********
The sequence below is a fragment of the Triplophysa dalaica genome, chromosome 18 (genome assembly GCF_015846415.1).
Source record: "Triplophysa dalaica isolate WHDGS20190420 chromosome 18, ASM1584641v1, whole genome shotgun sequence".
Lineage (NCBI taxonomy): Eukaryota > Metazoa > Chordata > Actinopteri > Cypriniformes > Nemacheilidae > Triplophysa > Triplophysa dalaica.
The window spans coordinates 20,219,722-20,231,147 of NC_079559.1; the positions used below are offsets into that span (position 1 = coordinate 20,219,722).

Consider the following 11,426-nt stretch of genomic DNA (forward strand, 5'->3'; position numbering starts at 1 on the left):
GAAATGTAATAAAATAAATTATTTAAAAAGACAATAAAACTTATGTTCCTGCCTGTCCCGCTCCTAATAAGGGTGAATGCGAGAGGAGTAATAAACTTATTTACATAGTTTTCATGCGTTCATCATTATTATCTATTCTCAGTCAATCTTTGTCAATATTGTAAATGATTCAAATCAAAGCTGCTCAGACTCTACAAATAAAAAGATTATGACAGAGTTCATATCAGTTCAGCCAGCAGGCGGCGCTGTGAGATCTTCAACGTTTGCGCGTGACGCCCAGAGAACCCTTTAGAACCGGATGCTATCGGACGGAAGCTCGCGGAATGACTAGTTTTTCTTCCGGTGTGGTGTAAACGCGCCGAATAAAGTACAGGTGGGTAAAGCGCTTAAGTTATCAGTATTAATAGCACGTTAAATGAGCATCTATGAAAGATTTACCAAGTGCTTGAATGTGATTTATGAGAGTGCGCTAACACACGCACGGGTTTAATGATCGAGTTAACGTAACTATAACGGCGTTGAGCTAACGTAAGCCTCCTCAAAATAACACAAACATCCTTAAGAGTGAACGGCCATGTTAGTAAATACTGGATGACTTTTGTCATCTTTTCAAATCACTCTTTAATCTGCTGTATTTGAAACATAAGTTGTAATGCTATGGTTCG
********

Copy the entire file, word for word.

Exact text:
The sequence below is a fragment of the Triplophysa dalaica genome, chromosome 18 (genome assembly GCF_015846415.1).
Source record: "Triplophysa dalaica isolate WHDGS20190420 chromosome 18, ASM1584641v1, whole genome shotgun sequence".
Lineage (NCBI taxonomy): Eukaryota > Metazoa > Chordata > Actinopteri > Cypriniformes > Nemacheilidae > Triplophysa > Triplophysa dalaica.
The window spans coordinates 20,219,722-20,231,147 of NC_079559.1; the positions used below are offsets into that span (position 1 = coordinate 20,219,722).

Consider the following 11,426-nt stretch of genomic DNA (forward strand, 5'->3'; position numbering starts at 1 on the left):
GAAATGTAATAAAATAAATTATTTAAAAAGACAATAAAACTTATGTTCCTGCCTGTCCCGCTCCTAATAAGGGTGAATGCGAGAGGAGTAATAAACTTATTTACATAGTTTTCATGCGTTCATCATTATTATCTATTCTCAGTCAATCTTTGTCAATATTGTAAATGATTCAAATCAAAGCTGCTCAGACTCTACAAATAAAAAGATTATGACAGAGTTCATATCAGTTCAGCCAGCAGGCGGCGCTGTGAGATCTTCAACGTTTGCGCGTGACGCCCAGAGAACCCTTTAGAACCGGATGCTATCGGACGGAAGCTCGCGGAATGACTAGTTTTTCTTCCGGTGTGGTGTAAACGCGCCGAATAAAGTACAGGTGGGTAAAGCGCTTAAGTTATCAGTATTAATAGCACGTTAAATGAGCATCTATGAAAGATTTACCAAGTGCTTGAATGTGATTTATGAGAGTGCGCTAACACACGCACGGGTTTAATGATCGAGTTAACGTAACTATAACGGCGTTGAGCTAACGTAAGCCTCCTCAAAATAACACAAACATCCTTAAGAGTGAACGGCCATGTTAGTAAATACTGGATGACTTTTGTCATCTTTTCAAATCACTCTTTAATCTGCTGTATTTGAAACATAAGTTGTAATGCTATGGTTCG